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Civilisations and their Mobilisation Today: Western Civilisation

The Course of Empire Destruction Thomas Cole

Date: Tuesday 6 June 2017

Time: 6.30-8.30 p.m.

Location: Enlightenment Gallery, British Museum

For more information, please see here.



Civilisations and their Mobilisation Today: Western Civilisation

Western Civilisation panel discussion

The Course of Empire Destruction Thomas Cole

Date: Tuesday 6 June 2017,

Time: 6.30-8.30pm

Location: Enlightenment Gallery, British Museum

Speakers include: Jonathan Bell (Institute of the Americas, UCL), Christopher Brooke (Politics & International Studies, Cambridge), Faisal Devji (Modern South Asian History, Oxford), and Jan Kubik (School of Slavonic and Eastern European Studies, UCL).

Chairs: Uta Staiger (European Institute, UCL) and Maria Wyke (Greek & Latin, UCL)

‘Can the West survive?’ This was the apocalyptic title of a panel discussion among senior European and American government figures at the Munich security conference in February 2017. Anxiety over the political break up of ‘the West’ is matched by anxiety over the loss of its perceived values. They are being replaced (said senator John McCain) by blood, race, and sectarianism. After 9/11, ‘the clash of civilisations’ reemerged as a highly problematic catchphrase of popular political debate in order to suggest that the globe’s primary source of conflict is between cultural and religious identities, Christianity and Islam. Since the vote to withdraw from the European Union and the election of President Trump, such polemical headlines in newspapers and social media have been replaced by declarations that Western Civilisation is now endangered and facing imminent destruction.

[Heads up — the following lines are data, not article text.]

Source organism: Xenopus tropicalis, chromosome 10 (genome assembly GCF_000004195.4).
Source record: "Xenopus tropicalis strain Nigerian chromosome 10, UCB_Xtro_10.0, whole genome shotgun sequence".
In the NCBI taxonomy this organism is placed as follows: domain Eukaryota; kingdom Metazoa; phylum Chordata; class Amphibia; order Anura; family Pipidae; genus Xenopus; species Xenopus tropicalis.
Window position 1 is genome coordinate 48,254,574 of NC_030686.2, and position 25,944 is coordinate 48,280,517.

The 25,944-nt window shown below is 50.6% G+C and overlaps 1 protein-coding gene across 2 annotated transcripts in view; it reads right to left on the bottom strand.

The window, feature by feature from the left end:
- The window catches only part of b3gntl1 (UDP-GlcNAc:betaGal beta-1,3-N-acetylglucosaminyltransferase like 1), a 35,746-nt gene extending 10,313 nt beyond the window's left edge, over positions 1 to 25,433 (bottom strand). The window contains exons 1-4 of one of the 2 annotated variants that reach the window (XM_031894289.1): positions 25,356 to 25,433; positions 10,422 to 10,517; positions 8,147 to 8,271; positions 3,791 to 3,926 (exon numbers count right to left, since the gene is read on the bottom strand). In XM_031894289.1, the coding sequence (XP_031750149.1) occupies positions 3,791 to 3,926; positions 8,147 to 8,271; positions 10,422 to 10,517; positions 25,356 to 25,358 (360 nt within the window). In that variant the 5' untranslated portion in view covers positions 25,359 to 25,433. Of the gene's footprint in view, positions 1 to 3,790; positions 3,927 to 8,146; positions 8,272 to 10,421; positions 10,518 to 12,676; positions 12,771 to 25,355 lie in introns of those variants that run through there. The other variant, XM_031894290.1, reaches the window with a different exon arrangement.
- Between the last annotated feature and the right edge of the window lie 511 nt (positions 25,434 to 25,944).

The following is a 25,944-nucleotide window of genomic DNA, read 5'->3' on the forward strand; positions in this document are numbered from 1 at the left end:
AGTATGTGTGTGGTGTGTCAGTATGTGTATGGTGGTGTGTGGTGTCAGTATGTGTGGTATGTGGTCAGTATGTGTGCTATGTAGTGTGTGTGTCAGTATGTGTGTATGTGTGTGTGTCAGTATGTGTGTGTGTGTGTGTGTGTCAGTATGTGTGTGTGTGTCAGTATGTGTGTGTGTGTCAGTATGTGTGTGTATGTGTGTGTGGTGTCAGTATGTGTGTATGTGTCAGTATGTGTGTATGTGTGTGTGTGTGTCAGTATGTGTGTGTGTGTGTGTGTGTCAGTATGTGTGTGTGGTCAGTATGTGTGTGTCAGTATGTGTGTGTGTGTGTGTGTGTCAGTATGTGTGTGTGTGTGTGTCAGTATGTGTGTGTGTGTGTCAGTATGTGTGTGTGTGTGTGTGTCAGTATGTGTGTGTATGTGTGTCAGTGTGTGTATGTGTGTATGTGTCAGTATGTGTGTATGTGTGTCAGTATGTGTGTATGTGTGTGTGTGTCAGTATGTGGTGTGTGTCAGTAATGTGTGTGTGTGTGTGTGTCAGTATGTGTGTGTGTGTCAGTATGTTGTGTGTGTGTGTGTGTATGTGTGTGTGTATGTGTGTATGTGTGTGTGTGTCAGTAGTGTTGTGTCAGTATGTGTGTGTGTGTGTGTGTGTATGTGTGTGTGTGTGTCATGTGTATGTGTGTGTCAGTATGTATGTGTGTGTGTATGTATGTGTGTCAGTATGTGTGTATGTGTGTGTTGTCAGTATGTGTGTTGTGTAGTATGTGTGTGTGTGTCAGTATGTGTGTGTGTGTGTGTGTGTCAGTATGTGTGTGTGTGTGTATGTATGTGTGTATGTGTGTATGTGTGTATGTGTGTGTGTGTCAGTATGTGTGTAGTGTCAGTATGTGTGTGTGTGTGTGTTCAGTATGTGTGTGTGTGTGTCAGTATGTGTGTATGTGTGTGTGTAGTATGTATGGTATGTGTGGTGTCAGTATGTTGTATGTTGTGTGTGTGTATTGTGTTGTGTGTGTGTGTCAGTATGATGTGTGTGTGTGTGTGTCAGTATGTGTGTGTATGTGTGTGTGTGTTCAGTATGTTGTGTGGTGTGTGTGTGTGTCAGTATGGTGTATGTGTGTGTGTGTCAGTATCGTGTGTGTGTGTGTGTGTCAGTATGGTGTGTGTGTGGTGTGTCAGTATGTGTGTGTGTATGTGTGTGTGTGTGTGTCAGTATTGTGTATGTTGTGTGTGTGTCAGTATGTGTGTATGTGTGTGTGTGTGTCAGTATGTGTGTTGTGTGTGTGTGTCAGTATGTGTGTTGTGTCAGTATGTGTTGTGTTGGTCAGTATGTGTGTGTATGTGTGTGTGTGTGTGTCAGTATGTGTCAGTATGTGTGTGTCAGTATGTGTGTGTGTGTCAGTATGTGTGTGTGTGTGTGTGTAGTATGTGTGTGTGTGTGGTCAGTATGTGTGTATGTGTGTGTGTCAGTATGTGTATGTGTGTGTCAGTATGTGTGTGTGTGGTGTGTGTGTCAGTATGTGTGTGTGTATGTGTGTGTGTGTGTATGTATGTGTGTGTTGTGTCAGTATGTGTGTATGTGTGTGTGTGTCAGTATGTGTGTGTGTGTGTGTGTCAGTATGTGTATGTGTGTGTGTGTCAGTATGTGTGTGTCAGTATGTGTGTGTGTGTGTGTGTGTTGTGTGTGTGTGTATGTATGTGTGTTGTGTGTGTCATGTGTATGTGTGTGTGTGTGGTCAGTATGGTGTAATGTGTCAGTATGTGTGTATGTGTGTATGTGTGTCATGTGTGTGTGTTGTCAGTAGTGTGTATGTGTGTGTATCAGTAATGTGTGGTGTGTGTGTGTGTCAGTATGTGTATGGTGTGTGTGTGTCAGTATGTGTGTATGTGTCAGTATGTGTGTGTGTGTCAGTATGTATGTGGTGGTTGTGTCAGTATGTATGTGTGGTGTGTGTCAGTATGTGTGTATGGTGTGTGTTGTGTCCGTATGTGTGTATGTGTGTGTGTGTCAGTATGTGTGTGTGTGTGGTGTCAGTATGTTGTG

Civilisations are emerging again on the map of modern debate, where ‘civilisation’ is used to describe a phenomenon greater than the nation, one identified by materials, languages, arts, institutions and habits of mind and body that are spread over time and territory yet remain linked to one another as an integrated system. Why does such a category have renewed value despite its compromised usages in the past? And how is it being utilized in regions such as China, Africa, Europe, the Middle East or the Americas to challenge and to remap social and political geographies? CREDOC (the Centre for Research on the Dynamics of Civilisation, www.ucl.ac.uk/civilisation) is running a series of workshops during 2017 on Civilisations and their Mobilisation Today with a view to creating a network of researchers and furthering research projects on this theme. The first workshop on Chinese civilization focused on the claim of the Chinese government to be the legitimate representative of a civilisation and to continue its long heritage.

This second workshop proposes to interrogate the contemporary mobilization of ‘Western Civilisation’ through an historical, sociological and comparative perspective. The workshop will reflect upon the emergence of the concept of ‘Western civilisation’ in the Enlightenment, and the then presumption that Western values consist in rationality, secularity, egalitarianism and liberal democracy. It will ask who now stakes a claim to the West, and to Western civilization, and to what end? And, in order to understand better how the West is being reconceived as a civilization on the brink of collapse, it will compare the reemergence of civilization in other regions as a mode of political and cultural affirmation.

The event is free and open to all but a ticket is required for entry into the British Museum.


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